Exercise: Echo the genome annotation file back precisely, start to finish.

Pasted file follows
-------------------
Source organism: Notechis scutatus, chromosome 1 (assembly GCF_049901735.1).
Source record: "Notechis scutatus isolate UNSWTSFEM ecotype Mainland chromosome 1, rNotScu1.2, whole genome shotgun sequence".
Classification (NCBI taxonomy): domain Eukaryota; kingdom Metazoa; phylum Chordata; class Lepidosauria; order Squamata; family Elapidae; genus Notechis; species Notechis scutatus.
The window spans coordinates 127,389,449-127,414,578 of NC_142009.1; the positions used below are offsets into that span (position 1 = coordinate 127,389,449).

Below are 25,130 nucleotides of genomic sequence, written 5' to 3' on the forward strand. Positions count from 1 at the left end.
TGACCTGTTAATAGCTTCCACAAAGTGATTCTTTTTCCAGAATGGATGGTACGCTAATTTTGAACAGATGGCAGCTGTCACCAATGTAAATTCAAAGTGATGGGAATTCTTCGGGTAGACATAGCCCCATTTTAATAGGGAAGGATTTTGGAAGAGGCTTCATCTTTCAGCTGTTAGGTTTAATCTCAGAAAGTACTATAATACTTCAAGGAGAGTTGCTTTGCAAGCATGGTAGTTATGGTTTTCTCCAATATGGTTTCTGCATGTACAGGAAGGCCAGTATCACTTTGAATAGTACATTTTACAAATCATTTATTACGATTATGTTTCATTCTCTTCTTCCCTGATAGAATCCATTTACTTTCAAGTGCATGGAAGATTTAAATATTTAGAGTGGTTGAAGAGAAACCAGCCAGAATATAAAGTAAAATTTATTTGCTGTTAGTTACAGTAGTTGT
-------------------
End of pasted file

Source organism: Notechis scutatus, chromosome 1 (assembly GCF_049901735.1).
Source record: "Notechis scutatus isolate UNSWTSFEM ecotype Mainland chromosome 1, rNotScu1.2, whole genome shotgun sequence".
Classification (NCBI taxonomy): domain Eukaryota; kingdom Metazoa; phylum Chordata; class Lepidosauria; order Squamata; family Elapidae; genus Notechis; species Notechis scutatus.
The window spans coordinates 127,389,449-127,414,578 of NC_142009.1; the positions used below are offsets into that span (position 1 = coordinate 127,389,449).

Below are 25,130 nucleotides of genomic sequence, written 5' to 3' on the forward strand. Positions count from 1 at the left end.
TGACCTGTTAATAGCTTCCACAAAGTGATTCTTTTTCCAGAATGGATGGTACGCTAATTTTGAACAGATGGCAGCTGTCACCAATGTAAATTCAAAGTGATGGGAATTCTTCGGGTAGACATAGCCCCATTTTAATAGGGAAGGATTTTGGAAGAGGCTTCATCTTTCAGCTGTTAGGTTTAATCTCAGAAAGTACTATAATACTTCAAGGAGAGTTGCTTTGCAAGCATGGTAGTTATGGTTTTCTCCAATATGGTTTCTGCATGTACAGGAAGGCCAGTATCACTTTGAATAGTACATTTTACAAATCATTTATTACGATTATGTTTCATTCTCTTCTTCCCTGATAGAATCCATTTACTTTCAAGTGCATGGAAGATTTAAATATTTAGAGTGGTTGAAGAGAAACCAGCCAGAATATAAAGTAAAATTTATTTGCTGTTAGTTACAGTAGTTGT